The smartization of metropolitan cities: the case of Paris

Photo : The smartization of metropolitan cities: the case of Paris

Although the smart city literature is continuously increasing these last decades, there is still a need to better understand what make their essence and smartness. The aim of the study is to deepen the understanding of the business model logic of the metropolitan city’s smartization process. More specifically, the research investigates how the building blocks of business model drive the smartization of metropolitan cities. The study explores the case of Paris, the capital of France, which has undergone a deep process of smartization over the last 15 years.

The Parisian model of a smart city is insightful in several ways. The building blocks were reconfigured based on the three waves of smartization – search for legitimacy, from ‘urban intelligent’ to ‘ingenious city’, and ‘creative & living city’. Paris revised the drivers of the business model building blocks to remain smart and keep on creating value. Paris relies on new technologies as tools to involve all citizens, to go beyond sustainability; and to combine urban intelligence, social inclusion, resilience and technological innovation.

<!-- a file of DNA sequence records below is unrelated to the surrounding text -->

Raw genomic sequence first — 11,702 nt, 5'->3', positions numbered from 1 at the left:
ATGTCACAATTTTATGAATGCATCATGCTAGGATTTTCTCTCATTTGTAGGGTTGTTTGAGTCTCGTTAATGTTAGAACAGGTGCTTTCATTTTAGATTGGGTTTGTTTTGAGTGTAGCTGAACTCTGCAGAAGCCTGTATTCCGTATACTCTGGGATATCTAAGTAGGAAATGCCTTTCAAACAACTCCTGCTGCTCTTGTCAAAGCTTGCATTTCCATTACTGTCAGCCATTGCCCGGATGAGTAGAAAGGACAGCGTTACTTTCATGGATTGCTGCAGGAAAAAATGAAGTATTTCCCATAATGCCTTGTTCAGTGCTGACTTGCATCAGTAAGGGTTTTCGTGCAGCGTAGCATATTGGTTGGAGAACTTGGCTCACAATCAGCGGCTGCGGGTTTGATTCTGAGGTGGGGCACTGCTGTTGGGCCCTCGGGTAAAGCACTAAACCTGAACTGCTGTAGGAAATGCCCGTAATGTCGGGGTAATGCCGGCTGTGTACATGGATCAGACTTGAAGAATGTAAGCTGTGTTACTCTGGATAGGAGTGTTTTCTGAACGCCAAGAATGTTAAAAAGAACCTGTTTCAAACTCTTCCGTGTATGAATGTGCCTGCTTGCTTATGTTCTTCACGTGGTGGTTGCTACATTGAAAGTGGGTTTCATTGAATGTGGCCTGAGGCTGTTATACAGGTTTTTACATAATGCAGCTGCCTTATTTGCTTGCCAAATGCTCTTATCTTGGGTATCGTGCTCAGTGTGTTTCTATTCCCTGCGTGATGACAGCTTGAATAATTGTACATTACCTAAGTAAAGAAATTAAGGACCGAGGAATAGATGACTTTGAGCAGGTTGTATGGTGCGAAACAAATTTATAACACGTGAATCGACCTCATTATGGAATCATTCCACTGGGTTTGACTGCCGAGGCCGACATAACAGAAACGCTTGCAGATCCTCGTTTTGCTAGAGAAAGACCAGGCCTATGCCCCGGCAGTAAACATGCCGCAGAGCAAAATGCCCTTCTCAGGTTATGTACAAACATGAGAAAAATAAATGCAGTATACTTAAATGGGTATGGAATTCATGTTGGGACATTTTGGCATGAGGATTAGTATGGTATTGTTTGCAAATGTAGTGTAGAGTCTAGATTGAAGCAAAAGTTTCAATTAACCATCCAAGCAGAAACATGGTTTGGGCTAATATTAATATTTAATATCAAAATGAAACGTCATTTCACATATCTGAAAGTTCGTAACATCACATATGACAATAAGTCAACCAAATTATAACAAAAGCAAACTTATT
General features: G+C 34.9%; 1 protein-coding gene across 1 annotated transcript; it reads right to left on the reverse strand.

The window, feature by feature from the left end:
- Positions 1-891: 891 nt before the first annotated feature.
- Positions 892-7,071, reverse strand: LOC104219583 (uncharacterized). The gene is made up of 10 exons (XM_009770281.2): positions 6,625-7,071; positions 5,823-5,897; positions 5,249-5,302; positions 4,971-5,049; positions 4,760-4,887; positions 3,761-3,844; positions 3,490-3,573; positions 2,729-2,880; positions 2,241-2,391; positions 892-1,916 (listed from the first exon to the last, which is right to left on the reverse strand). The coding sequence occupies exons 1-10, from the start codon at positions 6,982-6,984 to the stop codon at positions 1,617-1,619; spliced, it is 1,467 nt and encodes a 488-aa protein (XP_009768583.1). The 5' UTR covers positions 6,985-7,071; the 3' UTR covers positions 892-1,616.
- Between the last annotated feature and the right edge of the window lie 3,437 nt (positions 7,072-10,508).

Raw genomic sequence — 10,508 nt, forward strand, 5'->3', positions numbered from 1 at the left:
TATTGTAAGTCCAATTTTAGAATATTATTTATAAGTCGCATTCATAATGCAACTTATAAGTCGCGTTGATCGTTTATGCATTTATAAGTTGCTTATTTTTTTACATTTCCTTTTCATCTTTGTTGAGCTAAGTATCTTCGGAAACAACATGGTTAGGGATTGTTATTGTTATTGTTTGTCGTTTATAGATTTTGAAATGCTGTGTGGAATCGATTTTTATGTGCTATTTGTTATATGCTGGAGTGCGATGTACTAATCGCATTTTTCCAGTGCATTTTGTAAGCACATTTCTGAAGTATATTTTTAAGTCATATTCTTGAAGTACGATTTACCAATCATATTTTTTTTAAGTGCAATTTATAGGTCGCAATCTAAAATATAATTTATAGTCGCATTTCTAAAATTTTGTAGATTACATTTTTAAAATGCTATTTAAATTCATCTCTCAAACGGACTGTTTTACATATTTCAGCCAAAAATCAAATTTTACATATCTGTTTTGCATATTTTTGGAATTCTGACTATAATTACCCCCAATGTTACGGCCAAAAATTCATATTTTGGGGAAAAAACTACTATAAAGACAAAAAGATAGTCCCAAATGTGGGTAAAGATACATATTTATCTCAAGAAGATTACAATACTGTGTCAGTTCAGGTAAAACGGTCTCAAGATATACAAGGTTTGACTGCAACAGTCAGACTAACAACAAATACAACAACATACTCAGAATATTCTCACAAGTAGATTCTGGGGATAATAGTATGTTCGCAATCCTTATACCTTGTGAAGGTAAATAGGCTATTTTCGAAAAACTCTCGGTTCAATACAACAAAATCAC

Discover the research of Sylvaine Castellano

  • Photo :

    Sylvaine Castellano Sylvaine Castellano is a Professor of Strategy. She joined EM Normandie in 2020. She has a PhD in management from the University of Luxembourg, awarded in 2010. Her thesis is on the dynamics of legitimacy and reputation in the wine industry in France. Her research interests are institutional and competitive dynamics, specifically in the wine and luxury markets. Her publications discuss the concepts of reputation, e-reputation and legitimacy. She has also written and coordinated books on entrepreneurship and online reputation. She is Director of research and leads the Laboratoire Métis (Métis Research Laboratory) at EM Normandie.

Photo : The Fintech industry: Crowdfunding in context

The Fintech industry: Crowdfunding in context

This chapter presents how the financial services sector, especially banking, was a driver for ICT development in the last quarter of the twentieth century and early years of this century. But several phenomena happened on technological, social, and financial fronts in the second half of the last decade that led banks to ‘get their eyes […]

Read More